Arguments About Dead Things
The first argument was about the hair on her toes. He said, "That's unusual, isn't it?" He didn't mean anything by it. He had never lived with any other woman but his mother—and he had never watched her shave—and he thought women's toes were naturally hairless. Maybe Natalie was some kind of freak of nature, which didn't bother him. It was interesting, and he felt she would appreciate him not minding, in the way that she appreciated him not caring that she never knew which forks to use at formal dinners. Or that she left strands of her coarse, black hair in the drain. Her hair coiled in the bathtub, and Brent always took a piece of tissue and wiped it out.
She called him an idiot. "How could you not know that women grow hair on our toes?"
He had grown up with a brother. He hadn't even had girl cousins. "We don't do girls," his mother had said. "Which is lucky. They're very chaotic."
"Didn't you ever see your mother's feet?"
He could see his mother's toes in his mind: long, tanned toes in pink sandals in the summer. Squared–off nails. Baby–pink polish. She always said, "Presbyterian feet!" about her long toes, as if belonging to a specific religious sect somehow changed the length of your appendages. He couldn't remember seeing hair, but then his mother's hair was so blond it was almost bone–white. Even the hair on her arms was nearly invisible. He couldn't remember even knowing when her hair had grown more white than blond, the moment she became an elegant, older woman.
The second argument was about dead skin; specifically, the skin Natalie took off her heels and the sides of her feet. She had a device that looked like a little grater with a plastic dome attached that collected the bits of skin that she scalloped from her heels. What they argued about was her habit of knocking the skin into the compost bucket. He didn't know why he hated this mingling of her skin with food that was, essentially, garbage. She pointed this out: "If we threw the food away, would you care?"
The only thing he could think to say was, "My mother would have been appalled." Natalie laughed at this, which he hated, because he revered his mother who had become an actual Lady in Canada after she married the Ambassador. His mother had a sweet way of calling him "son" when she reproved his manners: "Son, you know that we don't talk with our mouths full." "Son, a gentleman always keeps his shoes shined."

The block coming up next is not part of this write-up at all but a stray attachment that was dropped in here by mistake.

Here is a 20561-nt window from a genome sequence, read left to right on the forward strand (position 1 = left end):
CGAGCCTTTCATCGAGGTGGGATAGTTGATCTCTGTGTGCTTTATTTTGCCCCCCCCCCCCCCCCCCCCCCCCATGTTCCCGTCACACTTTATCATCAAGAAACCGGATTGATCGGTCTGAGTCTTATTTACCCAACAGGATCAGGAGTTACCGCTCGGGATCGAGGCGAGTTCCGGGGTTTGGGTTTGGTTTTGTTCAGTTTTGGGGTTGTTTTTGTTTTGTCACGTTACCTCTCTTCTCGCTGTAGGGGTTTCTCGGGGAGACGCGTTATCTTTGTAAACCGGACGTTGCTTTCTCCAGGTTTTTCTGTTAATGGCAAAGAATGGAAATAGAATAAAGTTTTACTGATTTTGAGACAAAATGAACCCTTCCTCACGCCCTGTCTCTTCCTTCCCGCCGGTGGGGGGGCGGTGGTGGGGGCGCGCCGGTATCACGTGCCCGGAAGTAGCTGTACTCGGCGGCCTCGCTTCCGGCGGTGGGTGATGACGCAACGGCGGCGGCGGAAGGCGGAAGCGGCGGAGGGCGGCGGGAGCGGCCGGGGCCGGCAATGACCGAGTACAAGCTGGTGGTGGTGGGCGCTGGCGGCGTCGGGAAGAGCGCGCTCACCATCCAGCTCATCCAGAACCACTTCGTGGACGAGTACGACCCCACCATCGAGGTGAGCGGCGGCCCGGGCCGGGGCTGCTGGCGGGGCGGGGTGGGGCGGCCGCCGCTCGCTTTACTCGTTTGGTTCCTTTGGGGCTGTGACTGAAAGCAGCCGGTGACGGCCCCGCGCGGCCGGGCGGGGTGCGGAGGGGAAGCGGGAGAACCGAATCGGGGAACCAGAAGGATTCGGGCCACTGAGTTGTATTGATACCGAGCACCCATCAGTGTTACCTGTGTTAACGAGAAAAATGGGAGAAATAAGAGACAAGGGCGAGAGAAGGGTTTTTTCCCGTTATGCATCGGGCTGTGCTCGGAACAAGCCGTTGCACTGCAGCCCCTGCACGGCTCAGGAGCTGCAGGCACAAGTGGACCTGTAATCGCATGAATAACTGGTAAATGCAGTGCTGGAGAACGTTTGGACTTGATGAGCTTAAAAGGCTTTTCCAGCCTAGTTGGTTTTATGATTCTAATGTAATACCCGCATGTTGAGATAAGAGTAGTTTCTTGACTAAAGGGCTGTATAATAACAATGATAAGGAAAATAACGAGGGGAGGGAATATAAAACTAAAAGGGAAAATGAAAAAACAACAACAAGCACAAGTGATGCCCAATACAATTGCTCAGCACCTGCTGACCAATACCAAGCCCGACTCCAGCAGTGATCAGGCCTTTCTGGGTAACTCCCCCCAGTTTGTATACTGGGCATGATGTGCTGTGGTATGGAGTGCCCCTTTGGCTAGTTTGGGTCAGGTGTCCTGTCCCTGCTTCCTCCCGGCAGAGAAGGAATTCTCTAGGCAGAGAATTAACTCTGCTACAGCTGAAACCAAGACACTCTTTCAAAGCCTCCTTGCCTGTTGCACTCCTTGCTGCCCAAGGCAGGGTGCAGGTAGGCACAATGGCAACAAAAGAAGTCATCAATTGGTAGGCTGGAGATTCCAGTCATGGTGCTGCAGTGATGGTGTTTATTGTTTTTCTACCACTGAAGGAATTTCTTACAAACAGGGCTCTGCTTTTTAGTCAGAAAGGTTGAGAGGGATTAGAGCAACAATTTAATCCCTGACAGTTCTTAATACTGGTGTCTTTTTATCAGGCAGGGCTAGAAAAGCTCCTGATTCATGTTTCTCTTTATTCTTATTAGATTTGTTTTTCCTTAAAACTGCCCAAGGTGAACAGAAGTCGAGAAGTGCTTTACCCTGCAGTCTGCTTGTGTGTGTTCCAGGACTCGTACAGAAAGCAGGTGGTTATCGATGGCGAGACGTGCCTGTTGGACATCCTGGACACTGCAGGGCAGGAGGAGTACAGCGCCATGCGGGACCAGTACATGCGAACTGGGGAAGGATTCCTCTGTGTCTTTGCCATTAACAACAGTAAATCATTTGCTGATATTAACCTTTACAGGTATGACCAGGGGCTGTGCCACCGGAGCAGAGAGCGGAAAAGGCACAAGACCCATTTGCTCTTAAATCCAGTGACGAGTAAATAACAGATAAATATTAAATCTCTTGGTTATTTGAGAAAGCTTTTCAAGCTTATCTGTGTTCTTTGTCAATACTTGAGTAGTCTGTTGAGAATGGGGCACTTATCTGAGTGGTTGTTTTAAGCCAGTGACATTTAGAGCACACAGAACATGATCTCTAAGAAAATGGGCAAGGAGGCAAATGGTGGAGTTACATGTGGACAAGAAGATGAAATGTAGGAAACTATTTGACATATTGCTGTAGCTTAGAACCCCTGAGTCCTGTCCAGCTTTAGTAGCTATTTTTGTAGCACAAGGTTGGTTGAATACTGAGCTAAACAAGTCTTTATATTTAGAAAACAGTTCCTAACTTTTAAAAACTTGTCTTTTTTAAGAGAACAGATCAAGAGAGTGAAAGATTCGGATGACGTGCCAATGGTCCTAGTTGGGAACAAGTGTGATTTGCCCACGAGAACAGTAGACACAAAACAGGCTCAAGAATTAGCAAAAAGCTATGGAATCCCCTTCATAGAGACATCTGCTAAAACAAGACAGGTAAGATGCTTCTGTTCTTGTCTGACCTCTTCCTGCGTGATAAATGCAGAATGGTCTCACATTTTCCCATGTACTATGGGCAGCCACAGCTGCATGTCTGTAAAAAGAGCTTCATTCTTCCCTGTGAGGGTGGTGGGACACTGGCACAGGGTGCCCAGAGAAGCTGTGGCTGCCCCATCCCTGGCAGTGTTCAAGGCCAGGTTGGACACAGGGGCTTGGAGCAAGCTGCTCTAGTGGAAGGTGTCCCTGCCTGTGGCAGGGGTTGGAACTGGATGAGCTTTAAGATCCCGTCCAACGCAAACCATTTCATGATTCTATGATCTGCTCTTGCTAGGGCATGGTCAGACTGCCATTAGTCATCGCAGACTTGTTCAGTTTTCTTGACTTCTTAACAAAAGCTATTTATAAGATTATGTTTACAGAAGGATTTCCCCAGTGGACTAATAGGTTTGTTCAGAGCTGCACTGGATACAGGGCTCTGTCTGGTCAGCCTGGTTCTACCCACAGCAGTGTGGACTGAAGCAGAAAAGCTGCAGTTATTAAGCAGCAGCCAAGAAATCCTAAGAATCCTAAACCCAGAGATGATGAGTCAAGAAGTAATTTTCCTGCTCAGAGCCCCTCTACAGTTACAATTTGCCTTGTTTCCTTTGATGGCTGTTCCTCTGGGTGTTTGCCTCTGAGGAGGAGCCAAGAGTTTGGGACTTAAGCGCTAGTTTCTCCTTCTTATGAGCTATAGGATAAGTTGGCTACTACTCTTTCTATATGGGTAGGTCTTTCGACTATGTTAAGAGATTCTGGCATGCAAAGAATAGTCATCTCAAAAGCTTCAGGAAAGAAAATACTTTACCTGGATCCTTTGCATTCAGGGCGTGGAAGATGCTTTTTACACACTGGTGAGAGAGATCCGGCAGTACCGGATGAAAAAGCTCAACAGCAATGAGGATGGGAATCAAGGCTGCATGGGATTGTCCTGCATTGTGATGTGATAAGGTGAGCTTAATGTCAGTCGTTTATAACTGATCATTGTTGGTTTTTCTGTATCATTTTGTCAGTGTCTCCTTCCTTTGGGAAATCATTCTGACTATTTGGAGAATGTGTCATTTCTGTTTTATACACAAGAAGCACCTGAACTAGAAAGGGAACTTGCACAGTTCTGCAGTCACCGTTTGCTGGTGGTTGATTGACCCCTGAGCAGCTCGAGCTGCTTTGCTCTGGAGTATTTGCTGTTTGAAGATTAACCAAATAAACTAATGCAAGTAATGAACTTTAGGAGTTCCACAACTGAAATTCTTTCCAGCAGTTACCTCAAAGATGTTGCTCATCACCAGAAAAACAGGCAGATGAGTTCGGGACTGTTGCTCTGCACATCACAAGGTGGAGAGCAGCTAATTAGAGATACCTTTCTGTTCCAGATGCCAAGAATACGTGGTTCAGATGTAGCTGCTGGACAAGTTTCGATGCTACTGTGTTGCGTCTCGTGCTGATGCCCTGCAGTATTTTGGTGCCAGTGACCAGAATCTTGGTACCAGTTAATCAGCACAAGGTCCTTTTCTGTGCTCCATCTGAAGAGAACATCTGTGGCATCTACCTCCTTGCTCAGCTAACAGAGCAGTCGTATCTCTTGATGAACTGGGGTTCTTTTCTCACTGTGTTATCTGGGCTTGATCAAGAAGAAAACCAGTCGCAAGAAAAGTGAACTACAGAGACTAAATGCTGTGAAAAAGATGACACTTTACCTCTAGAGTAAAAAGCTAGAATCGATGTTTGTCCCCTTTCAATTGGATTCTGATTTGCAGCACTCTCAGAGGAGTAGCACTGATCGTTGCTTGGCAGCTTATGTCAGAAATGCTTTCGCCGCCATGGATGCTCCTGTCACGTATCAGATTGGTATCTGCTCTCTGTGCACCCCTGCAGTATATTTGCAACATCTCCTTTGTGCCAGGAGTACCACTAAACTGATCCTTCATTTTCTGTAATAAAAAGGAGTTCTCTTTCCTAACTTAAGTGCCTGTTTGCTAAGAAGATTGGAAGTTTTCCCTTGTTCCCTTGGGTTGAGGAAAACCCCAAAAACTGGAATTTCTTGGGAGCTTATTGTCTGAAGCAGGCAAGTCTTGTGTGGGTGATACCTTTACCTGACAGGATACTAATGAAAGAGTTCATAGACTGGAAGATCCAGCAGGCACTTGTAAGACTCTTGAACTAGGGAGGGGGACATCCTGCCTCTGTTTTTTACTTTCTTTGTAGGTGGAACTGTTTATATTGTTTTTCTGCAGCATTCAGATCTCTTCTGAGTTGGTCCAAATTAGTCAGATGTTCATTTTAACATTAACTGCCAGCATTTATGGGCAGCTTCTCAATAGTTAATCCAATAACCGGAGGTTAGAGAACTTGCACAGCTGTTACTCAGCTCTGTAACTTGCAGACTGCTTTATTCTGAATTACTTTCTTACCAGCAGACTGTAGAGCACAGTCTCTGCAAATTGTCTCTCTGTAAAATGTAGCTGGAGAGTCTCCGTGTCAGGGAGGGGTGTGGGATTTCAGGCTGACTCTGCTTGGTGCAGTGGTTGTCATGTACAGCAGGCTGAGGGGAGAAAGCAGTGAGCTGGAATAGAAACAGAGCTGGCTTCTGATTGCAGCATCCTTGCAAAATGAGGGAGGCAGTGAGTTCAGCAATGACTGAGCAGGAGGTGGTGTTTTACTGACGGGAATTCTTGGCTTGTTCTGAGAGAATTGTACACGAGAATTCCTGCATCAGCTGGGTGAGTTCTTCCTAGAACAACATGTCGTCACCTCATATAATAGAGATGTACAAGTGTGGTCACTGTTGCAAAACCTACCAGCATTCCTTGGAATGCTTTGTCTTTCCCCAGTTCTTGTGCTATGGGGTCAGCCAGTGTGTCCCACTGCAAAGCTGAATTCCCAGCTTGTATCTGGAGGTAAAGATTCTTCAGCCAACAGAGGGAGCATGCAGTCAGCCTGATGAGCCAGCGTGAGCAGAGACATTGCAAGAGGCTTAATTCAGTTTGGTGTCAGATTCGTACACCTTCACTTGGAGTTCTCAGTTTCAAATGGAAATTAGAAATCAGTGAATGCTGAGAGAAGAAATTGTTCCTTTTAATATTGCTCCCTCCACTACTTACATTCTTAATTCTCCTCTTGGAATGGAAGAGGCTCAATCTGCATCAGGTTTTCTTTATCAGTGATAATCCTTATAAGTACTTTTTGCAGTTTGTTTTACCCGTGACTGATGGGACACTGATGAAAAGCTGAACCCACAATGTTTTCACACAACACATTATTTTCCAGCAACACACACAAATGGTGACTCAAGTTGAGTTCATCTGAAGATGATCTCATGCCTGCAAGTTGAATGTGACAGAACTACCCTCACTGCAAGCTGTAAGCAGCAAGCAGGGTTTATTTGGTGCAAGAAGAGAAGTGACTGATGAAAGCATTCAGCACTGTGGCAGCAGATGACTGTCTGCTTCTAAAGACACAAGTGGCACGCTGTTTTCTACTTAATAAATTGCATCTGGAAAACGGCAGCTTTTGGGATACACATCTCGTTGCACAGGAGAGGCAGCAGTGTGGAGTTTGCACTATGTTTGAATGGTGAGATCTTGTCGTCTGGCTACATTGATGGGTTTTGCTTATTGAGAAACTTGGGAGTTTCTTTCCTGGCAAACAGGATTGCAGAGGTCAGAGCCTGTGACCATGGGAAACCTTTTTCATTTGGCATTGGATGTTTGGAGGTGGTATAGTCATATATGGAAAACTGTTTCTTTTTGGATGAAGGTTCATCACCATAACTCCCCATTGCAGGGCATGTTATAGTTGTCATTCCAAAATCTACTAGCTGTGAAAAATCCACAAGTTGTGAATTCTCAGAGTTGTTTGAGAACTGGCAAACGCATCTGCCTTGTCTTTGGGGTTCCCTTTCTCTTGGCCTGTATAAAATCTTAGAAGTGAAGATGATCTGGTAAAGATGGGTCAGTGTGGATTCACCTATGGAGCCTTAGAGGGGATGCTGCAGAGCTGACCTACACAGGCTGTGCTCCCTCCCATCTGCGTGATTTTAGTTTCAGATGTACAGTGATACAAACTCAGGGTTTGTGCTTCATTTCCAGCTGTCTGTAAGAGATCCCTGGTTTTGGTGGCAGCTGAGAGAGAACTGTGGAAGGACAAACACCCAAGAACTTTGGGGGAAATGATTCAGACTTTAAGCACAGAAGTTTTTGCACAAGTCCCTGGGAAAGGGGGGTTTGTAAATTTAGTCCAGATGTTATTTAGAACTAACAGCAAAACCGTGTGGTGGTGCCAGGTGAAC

When she got bowel cancer, she hadn't even told the Ambassador until surgery made it absolutely necessary. "I hated to use that word around him," she had told Brent from her hospital bed. She'd shuddered. "So ugly."
Brent and his brother sailed into Thunder Bay to spread her ashes, both of them crying as they watched the ashes float on top of the water like a fleet in formation. The ashes took forever to sink into the bay, as if his mother's body lacked substance. He and Nick shared a bottle of Jack D and nearly scuttled the Ambassador's forty–foot cutter before they got it back to the marina.
"This way, I get to compost my body before I die," Natalie said.
The final argument—the deal killer, Natalie said—was about teeth, which she whitened so much that he told her he thought they could glow in the dark. He hated the Barbie–doll, Kardashian–ness of it. "You're the only person I know who could use the Kardashians as a descriptor," she said. She wondered out loud why he thought he had the right to tell her what to do with her body.
"My body," as if all of these dead parts of her were sacred, as if he were violating her with his opinion.
All of the dead parts of Natalie—the parts that should float in the water—were too brash, too dark. Too unladylike. He thought about when she died and someone (but not him) spread Natalie's burned–up body in Thunder Bay. In his mind, her ashes would sink immediately, pressing down hard upon women like his mother, who would be too polite to object.